One of the many problems with COVID is that while this is a story which depends enormously on data, the data we have to depend on is sometimes unreliable, and is often easy to misinterpret.
Take figures on the number of people dying of COVID. If you look at sheer numbers previously released by Public Health England, considerably more fully-vaccinated people have died of coronavirus than those who are unvaccinated. Is this a sign that the vaccination programme isn't working?
Not necessarily - because there are three pieces of context that change the complexion of that picture.
The first is that even leaving aside the vaccination programme, older people are considerably more likely to die of COVID.
So for a true picture of what's going on one should ideally age-adjust the deaths numbers so that they account for the life expectancy of those dying.
The second is that vaccination uptake has been very high among the elderly, so the total pool of fully vaccinated older people far outweighs the unvaccinated.
The third is that while the vaccines seem to be very effective at preventing hospitalisations and deaths (far more effective than preventing infection, by the way) they are not 100% effective.
The upshot of all of this is that even if the vaccines were working precisely as expected, you would expect a small fraction of people to die of COVID even having been fully dosed.
A small fraction of a big number is often still a big number, and this is why the sheer number of fully-vaccinated people who are dying is higher than the unvaccinated (a bigger fraction of a far smaller number).
All of which is a long-winded way of saying it is worth being cautious of the deaths figures when it comes to COVID.
The Office for National Statistics has attempted to adjust for at least some of these factors in its latest report into the number of those dying of COVID. This series age-adjusts the figures and looks at deaths as a proportion of those vaccinated, and finds a clear gap between fully vaccinated people and unvaccinated people.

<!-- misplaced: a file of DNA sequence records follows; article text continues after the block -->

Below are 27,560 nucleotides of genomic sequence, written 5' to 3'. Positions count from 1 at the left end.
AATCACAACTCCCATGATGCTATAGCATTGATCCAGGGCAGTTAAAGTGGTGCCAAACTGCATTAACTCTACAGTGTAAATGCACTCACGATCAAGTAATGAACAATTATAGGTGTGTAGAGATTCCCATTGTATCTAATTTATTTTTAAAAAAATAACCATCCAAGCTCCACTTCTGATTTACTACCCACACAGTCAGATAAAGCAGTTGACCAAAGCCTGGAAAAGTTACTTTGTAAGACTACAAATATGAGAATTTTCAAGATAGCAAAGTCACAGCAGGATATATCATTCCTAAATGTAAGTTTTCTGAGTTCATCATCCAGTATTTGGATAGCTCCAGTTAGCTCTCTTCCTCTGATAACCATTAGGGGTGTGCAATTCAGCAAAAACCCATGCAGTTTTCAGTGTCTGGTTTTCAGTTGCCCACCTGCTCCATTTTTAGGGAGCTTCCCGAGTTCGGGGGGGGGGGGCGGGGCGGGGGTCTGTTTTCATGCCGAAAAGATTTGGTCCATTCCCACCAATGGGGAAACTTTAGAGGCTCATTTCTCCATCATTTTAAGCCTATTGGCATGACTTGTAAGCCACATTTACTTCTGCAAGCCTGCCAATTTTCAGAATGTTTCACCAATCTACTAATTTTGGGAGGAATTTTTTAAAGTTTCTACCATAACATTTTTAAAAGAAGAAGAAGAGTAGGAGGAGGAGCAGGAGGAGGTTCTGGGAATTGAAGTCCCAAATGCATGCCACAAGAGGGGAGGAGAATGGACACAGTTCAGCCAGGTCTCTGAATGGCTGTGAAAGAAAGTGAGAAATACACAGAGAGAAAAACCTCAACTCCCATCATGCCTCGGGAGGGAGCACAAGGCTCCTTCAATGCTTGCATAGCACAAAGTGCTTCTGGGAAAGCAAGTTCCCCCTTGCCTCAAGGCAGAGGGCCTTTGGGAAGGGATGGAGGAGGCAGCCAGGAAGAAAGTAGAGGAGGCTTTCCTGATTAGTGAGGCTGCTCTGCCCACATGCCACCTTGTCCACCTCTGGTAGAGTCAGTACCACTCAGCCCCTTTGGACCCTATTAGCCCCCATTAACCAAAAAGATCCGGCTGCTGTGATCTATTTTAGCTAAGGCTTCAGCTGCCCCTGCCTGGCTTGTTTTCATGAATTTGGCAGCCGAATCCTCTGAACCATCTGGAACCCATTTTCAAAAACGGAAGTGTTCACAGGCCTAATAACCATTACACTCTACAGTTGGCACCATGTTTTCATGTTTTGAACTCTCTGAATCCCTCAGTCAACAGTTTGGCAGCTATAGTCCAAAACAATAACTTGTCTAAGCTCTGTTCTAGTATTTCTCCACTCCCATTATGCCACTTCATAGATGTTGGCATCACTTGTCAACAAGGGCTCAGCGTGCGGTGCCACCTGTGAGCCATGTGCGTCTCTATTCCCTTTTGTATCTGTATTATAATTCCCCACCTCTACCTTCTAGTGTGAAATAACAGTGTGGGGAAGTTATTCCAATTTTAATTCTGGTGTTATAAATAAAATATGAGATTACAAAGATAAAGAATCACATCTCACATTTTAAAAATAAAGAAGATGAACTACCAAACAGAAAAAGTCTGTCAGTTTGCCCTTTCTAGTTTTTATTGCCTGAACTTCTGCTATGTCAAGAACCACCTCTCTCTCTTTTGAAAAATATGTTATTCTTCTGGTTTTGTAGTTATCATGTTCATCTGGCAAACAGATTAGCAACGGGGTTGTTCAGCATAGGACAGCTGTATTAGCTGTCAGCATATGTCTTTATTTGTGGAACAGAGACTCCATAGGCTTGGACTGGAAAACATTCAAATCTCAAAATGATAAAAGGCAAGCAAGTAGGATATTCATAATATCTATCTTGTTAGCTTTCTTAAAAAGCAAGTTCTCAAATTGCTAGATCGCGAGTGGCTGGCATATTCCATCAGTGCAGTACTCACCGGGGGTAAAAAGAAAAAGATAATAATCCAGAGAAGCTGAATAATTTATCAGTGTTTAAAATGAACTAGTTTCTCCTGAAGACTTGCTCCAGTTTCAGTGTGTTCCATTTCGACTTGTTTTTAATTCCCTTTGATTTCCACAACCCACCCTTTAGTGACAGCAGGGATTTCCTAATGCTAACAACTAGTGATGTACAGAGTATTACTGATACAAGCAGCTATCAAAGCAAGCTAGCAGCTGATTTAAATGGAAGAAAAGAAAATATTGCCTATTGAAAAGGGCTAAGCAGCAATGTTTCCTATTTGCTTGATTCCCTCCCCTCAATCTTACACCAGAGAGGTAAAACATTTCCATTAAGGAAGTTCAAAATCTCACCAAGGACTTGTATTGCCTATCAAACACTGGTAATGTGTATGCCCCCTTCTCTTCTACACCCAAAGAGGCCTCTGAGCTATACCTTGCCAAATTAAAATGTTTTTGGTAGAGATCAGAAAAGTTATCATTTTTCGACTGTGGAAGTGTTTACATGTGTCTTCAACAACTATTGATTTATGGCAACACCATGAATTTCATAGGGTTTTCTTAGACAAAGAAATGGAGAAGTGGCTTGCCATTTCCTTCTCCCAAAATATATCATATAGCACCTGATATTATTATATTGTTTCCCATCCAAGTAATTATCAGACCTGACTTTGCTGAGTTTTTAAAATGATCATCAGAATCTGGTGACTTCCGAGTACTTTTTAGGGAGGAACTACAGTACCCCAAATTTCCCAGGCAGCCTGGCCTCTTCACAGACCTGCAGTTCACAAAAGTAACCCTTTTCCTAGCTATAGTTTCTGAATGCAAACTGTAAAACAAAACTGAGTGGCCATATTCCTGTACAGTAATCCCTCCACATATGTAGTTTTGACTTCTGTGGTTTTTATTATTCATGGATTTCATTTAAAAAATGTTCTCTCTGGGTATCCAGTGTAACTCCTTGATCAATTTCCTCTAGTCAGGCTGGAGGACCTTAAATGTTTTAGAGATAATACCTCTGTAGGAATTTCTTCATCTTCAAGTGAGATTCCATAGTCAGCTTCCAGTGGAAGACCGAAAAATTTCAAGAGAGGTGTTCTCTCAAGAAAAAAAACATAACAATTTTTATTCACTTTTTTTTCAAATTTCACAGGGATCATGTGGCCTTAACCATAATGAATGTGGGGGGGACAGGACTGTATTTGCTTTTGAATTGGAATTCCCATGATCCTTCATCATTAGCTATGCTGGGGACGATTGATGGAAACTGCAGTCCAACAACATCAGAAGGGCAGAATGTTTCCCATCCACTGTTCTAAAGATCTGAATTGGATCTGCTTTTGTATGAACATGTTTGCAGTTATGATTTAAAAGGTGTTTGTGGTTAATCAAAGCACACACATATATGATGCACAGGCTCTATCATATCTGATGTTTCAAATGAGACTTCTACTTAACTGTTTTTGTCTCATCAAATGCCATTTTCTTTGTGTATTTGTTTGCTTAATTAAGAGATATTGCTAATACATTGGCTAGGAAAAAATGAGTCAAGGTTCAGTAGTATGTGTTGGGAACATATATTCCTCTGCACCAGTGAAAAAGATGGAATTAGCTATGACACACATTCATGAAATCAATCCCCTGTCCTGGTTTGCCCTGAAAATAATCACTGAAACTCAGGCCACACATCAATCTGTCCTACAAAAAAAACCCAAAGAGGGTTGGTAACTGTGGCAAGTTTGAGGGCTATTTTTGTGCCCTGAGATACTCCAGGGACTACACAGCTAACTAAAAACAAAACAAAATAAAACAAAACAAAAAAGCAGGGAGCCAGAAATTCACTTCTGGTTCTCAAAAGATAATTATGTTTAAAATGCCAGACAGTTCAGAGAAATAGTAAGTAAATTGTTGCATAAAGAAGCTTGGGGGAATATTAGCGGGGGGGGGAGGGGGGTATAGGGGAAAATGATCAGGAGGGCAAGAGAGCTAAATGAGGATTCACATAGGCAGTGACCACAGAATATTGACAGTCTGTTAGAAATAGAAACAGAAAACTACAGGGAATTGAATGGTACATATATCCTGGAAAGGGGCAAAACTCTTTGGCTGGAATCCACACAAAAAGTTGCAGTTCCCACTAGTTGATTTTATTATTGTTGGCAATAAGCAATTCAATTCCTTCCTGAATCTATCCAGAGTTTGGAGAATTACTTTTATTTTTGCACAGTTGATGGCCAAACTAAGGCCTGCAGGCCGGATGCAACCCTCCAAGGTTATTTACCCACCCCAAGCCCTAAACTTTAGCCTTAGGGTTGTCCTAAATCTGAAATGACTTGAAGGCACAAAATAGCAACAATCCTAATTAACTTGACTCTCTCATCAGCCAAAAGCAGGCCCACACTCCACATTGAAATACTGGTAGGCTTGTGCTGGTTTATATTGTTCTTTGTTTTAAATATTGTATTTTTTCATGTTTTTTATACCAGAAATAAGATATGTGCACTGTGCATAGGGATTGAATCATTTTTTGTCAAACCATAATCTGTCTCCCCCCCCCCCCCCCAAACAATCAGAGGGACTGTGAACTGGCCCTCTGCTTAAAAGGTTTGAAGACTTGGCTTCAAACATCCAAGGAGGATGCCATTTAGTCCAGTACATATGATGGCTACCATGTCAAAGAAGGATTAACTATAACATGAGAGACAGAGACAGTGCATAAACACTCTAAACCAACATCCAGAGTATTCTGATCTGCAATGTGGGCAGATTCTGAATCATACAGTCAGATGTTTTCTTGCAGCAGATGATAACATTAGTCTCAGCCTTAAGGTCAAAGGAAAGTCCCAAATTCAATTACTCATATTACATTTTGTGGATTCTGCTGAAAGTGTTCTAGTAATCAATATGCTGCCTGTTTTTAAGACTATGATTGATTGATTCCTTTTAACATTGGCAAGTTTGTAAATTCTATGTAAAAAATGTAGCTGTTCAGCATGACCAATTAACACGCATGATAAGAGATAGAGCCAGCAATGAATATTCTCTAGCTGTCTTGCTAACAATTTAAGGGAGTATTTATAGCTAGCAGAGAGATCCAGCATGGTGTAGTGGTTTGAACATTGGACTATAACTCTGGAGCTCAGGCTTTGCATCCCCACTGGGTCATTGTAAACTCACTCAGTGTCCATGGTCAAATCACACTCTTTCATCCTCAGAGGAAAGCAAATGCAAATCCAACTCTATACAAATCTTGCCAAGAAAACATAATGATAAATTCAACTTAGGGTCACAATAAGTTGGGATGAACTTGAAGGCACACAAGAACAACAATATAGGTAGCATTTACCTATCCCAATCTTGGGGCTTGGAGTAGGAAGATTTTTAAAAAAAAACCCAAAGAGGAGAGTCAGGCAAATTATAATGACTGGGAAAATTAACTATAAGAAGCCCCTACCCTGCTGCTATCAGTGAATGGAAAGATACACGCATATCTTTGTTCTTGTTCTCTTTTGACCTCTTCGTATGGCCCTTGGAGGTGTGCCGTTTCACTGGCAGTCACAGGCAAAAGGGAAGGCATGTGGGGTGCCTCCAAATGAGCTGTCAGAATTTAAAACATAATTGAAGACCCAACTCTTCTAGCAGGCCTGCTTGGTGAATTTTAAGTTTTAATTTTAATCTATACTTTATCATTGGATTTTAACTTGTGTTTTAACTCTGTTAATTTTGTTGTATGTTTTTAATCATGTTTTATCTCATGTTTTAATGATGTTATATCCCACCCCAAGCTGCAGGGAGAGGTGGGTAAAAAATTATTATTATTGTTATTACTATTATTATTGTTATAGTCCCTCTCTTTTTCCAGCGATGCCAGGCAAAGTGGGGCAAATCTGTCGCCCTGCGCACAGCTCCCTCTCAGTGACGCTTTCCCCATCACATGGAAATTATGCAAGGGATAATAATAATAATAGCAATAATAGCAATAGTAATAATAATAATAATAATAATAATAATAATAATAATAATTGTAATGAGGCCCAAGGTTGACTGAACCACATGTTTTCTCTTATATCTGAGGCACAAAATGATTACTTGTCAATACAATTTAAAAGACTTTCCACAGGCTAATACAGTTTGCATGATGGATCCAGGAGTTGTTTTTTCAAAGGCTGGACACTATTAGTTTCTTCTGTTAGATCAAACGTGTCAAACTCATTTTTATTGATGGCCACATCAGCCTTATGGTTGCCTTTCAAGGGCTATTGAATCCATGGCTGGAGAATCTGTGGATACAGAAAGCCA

The headline figures are certainly stark: since January there were 38,964 age-adjusted COVID deaths among unvaccinated people, compared with only 458 among those who are fully vaccinated.
However, these figures, note, cover a large period of the year when most people were not vaccinated, so it is probably more reliable to focus on the rates of deaths, adjusted for the number of people who were vaccinated at that stage.
These numbers show that in late February - the peak of the winter wave earlier this year - there were 56 deaths per 100,000 unvaccinated people.
The age-adjusted rate among fully vaccinated people at that point was 0.5 deaths per 100,000. As of early July, the age-adjusted death rate was 1.6 per 100,000 among the unvaccinated, and 0.2 per 100,000 among the fully vaccinated.
The lesson is that there is a clear mortality difference brought about by the vaccines.
However, it's worth being cautious with these data for a few reasons. First, they mostly reflect the previous variant, Alpha, which was dominant in the spring.
Second, as of July, the gap between unvaccinated and vaccinated had narrowed.
Fully-vaccinated people still had a far lower age-adjusted mortality rate, but the gap is less dramatic than those headline figures might suggest.
Even so, for those looking for evidence that the vaccines are protecting against death, the numbers are encouraging.